The lay of the land - After several days of quarrying it was clear that a single large block was not feasible, so two areas were identified to be taken out whole.

Plastering the blocks - After plaster jackets were placed on each of the two blocks, crates were built around them. Here plaster is being poured into the crates, to create a "monolith." This makes the block much stronger, albeit much heavier.

A messy job - Plastering in the field is not a fine art, and all of the plaster does not end up on the fossil.

Moving day - The two monoliths were moved slowly onto a truck, using a winch to pull them along a short road constructed with scree from the quarry. This dangerous operation went smoothly, thanks to the planning and work of Wang Hai-jun, Huo Yu-long, and the rest of the crew. We waited until the last day in the field to move the blocks, then drove with them to Urumchi.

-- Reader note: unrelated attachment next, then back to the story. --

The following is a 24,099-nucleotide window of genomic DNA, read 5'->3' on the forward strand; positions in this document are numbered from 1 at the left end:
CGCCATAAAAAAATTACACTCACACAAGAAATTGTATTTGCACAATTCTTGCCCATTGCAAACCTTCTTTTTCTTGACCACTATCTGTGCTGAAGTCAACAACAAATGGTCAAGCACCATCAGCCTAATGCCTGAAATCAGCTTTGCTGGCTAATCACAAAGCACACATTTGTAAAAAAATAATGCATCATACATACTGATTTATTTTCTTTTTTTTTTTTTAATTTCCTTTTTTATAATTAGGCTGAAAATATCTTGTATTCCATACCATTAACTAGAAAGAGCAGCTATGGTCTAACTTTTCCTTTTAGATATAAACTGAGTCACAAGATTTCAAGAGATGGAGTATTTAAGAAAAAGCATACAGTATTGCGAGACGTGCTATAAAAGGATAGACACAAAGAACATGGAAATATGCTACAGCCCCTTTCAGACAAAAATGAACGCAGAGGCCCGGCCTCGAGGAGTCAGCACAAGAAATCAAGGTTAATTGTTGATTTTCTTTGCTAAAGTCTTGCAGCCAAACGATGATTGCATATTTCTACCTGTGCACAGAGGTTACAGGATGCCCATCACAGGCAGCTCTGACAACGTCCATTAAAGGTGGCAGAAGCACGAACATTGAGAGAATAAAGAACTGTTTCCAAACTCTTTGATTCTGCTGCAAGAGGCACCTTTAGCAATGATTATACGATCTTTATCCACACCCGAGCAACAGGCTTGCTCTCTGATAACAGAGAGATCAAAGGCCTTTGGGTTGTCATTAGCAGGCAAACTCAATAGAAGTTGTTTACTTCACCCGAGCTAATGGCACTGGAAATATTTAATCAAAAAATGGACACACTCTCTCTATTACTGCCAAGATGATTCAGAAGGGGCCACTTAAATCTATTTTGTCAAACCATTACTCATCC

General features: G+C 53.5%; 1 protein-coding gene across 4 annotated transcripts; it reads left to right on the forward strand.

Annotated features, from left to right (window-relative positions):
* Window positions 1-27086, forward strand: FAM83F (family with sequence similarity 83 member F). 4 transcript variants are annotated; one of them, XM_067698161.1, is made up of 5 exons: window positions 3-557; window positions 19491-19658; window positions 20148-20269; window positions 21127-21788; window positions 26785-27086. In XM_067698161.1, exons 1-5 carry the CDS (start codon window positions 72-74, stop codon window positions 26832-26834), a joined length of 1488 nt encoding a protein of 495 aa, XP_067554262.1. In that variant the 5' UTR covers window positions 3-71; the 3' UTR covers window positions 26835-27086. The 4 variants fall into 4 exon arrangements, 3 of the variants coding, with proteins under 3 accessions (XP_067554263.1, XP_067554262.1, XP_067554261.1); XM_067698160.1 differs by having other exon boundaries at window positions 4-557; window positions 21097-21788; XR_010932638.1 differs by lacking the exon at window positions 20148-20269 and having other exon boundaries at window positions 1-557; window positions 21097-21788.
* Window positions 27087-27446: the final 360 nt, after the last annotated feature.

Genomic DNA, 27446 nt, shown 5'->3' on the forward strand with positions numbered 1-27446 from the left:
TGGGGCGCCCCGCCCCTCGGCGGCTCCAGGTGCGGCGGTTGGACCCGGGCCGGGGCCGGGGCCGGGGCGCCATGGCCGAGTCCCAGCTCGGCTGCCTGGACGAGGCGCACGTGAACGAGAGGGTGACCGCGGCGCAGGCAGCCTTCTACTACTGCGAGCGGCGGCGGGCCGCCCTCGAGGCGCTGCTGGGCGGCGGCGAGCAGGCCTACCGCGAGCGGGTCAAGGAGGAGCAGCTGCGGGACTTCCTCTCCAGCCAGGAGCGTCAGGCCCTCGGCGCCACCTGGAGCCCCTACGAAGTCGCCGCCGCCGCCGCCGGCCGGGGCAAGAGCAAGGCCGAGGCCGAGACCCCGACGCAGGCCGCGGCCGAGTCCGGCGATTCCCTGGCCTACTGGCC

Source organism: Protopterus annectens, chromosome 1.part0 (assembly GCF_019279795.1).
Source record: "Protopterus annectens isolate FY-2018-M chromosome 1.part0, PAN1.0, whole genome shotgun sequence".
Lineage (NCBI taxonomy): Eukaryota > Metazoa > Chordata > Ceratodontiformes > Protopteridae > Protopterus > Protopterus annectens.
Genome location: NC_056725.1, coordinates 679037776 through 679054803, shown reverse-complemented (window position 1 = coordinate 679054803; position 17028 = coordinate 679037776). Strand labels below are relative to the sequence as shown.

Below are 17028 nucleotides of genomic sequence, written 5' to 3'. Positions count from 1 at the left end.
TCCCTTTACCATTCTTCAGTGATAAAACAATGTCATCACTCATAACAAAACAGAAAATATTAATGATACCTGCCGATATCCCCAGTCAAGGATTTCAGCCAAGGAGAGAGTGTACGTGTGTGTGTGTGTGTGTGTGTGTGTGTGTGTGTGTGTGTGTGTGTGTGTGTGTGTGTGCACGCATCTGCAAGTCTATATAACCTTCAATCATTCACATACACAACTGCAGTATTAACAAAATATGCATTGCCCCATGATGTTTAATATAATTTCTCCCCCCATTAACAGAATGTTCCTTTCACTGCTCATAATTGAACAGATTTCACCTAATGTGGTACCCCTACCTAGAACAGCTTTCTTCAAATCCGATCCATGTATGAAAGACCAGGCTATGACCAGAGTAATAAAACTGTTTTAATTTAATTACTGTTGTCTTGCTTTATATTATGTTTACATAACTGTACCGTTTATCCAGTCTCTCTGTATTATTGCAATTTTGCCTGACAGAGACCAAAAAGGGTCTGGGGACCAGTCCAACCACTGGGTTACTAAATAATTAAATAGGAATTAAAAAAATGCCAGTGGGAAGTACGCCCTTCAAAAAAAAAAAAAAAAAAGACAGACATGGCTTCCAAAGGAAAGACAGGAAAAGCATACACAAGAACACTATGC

Studying fossils in Beijing - Cathy and Jim have visited Beijing to study the expeditions fossils several times, working in the office of Xu Xing at the IVPP. Here Cathy is studying a beautiful ornithopod skull collected in 2001, from a nearly complete skeleton. Click here to see top and bottom views of the skull.

Thanks to Rene Hernandez and David Ward for use of their images.

© Copyright James Clark and Xu Xing, 2004